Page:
Steve is a new friend. But there’s a bit more I want to say about my old friend Tom Singer’s contribution to the ‘Jung and politics’ game over twenty years and more. This role has truly been scene-shifting, whether as a theorist or as an impresario and facilitator. Tom and I have become correspondents, or should that be co-respondents?, agreeing and sparring, as we work out the lines of what he has so felicitously called an ‘inner sociology’. He is a credit to the San Francisco Jung Institute.
There’s a slightly wider Jungian context, too – and I want to say something about it, even though I realise that not everyone here is a Jungian analyst, therapist or psychologist.
In 2004, in a keynote at the Barcelona Congress of the International Association for Analytical Psychology, I said that we had witnessed a ‘political turn’ in Jungian analysis. I believed Jung would have silently approved of this development which has greatly intensified in recent years, given what he wrote in 1946 of ‘the analyst’s duties as a citizen’.
To fulfil the civic duties Jung mentioned requires contemporary Jungians to pay empathic attention to our relations with all of our fellow citizens and not just those who seem familiar. We may need to unlearn some (but not all) of the theories we have been taught. And, in an appropriate and relational way, we, in our moment, will find ourselves taking up a certain distance from what Jung, in his moment, wrote about Others.
Read So, What Did You Expect? Personal and Depth Psychological Issues in Elections in its entirety.
Politics, Character, and the Socially Mediated Candidate
by Betty Sue Flowers
I’m speaking from the perspective of a Jungian-influenced literary critic who agrees with Peter Drucker that “Culture eats strategy for breakfast.” First: perhaps a “health warning” should be offered. Listen to what the critics had to say about Trump’s 1987 book, The Art of the Deal:
“Trump makes one believe for a moment in the American dream again.” [That was the NY Times critic.]
“The man has flair . . . It should be read because Trump is one of the Great Characters who help define New York’s peculiar urban style.”
And I agree with these critiques – not only about the book but about the Trump phenomenon itself. Trump has convinced 40% of Americans to believe in him. And “flair” is one way to describe his flamboyant performance of electoral politics.
But there are more colorful cultural critiques than “flair” these days: Hillary has been compared to a witch and Trump to Hitler in spite of the dampening effect of Godwin’s law, which the Oxford English Dictionary defines as follows: “A facetious aphorism maintaining that as an online debate increases in length, it becomes inevitable that someone will eventually compare someone or something to Adolf Hitler or the Nazis.”
My former student, Mike Godwin, who originated Godwin’s law, has an addendum for this election. Mike has said, “If you're thoughtful about it and show some real awareness of history, go ahead and refer to Hitler or Nazis when you talk about Trump. Or any other politician.”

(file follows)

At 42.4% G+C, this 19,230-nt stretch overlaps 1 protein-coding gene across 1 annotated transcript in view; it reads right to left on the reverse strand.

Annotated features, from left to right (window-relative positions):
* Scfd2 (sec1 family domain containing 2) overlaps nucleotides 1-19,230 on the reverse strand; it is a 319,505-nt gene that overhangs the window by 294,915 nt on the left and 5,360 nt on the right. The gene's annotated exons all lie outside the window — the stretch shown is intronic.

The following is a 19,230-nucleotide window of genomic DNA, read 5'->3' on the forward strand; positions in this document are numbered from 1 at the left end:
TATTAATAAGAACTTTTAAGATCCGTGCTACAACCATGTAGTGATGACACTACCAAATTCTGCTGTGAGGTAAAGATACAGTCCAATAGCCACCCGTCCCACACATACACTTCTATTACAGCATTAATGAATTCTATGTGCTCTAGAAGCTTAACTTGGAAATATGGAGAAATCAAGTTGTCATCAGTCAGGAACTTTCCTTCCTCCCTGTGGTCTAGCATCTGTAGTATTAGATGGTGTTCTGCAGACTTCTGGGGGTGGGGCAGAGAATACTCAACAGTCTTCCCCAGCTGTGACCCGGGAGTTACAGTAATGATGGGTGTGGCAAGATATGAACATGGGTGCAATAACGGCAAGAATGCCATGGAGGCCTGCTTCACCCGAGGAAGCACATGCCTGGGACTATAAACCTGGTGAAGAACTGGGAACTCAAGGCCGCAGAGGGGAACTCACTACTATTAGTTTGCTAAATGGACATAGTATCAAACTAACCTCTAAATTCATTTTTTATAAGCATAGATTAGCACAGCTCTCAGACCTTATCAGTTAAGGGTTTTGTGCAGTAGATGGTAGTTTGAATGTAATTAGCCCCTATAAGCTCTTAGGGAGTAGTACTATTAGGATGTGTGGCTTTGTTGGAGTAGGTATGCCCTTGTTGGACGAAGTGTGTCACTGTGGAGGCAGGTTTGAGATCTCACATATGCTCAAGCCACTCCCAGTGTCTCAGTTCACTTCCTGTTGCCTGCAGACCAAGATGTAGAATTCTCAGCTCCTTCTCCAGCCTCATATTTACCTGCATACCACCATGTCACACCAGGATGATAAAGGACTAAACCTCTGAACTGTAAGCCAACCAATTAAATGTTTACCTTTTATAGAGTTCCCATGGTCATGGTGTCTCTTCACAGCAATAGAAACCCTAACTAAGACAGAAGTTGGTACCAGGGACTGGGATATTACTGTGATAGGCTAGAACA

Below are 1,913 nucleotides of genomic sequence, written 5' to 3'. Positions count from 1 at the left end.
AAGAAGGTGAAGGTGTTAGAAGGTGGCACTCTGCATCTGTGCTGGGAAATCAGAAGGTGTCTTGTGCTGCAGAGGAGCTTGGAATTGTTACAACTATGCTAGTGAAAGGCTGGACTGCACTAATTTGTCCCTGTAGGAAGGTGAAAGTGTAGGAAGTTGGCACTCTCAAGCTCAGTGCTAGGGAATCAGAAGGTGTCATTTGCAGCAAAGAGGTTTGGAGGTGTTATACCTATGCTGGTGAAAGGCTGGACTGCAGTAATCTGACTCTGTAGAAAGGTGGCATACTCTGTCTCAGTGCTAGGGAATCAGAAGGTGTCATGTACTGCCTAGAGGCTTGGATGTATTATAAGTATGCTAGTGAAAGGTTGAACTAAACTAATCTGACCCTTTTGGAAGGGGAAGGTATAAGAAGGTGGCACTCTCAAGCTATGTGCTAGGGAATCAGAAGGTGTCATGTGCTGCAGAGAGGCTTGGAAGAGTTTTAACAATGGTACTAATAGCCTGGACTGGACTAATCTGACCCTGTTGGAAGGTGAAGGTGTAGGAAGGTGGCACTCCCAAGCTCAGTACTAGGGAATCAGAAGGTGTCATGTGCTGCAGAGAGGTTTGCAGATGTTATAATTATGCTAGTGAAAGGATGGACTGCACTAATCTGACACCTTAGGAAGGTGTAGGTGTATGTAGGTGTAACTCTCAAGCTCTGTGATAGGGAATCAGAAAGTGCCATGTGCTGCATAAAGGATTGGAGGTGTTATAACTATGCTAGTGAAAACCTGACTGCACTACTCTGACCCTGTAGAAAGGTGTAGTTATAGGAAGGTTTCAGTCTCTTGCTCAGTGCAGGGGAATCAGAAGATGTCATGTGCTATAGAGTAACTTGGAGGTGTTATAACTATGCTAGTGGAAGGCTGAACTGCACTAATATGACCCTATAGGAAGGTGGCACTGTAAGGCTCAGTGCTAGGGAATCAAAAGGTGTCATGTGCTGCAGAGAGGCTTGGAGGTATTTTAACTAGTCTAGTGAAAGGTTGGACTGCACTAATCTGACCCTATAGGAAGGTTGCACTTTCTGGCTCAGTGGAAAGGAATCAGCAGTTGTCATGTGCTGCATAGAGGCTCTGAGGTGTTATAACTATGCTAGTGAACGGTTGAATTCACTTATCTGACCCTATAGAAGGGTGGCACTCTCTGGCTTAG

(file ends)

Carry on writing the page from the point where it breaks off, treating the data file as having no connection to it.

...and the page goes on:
Mike – I’m not going to go there.
Read Politics, Character, and the Socially Mediated Candidate in its entirety.
Response to Andrew Samuels and Betty Sue Flowers
by Steve Zemmelman, PhD
Both these talks are gems and I feel privileged to be in the company of such creative and ethical minds. I want to thank Andrew and Betty Sue for making the long journey to be with us, and to share their intelligent, challenging, thoughtful, pithy, humorous takes on different but related dimensions of the current situation in the polis.
Where we locate ourselves as individuals within a community of analysts and psychotherapists living in the bubble of a highly educated urban community like the Bay Area is at the core of what I wish to contribute to the discussion as respondent. For myself, coming from a very solid working class background with immigrant grandparents who fled the pograms of Eastern Europe, a father who worked nights sorting mail in the Brooklyn post office and a mother who worked as a typist in Manhattan, I have been privileged to be able to live out a version of the American dream. I share this snippet of my story because it gives you a sense of where I place myself within the broader narrative of how for so many the promise embedded within the story of working people in this country is drifting further and further away. I see both Andrew’s and Betty Sue’s talks as reflective of their respective locations, and as they plumb the depths of individual and collective psyche in this election, I wonder how much they are able to account for the fear and resentment underlying the loss of the myth – and the reality - of working and middle-class America.
Betty Sue points out how we are witnessing a deeply disturbing shift that substitutes persona for character, where image becomes increasingly independent of character. Her analysis of the problem goes further to show how authenticity, normally thought to relate to a universal standard of character, is being redefined as a congruence between the image one wishes to project of him or herself on the one hand and how one performs that image on the other. She argues that there is a confusion of authenticity with truth. She taps into the anger characterizing the spirit of the times, an anger in which she also astutely sees as a necessary, attractive energy of the id. In this light, I want to note Gail Collins observation in yesterday’s NYT: “Boring people have never looked better.”
Read Response to Andrew Samuels and Betty Sue Flowers in its entirety.
Living on the Edge of the Apocalypse: What ISIS, the Christian Right, and Climate Change Deniers Have in Common
by Richard Stein, M.D.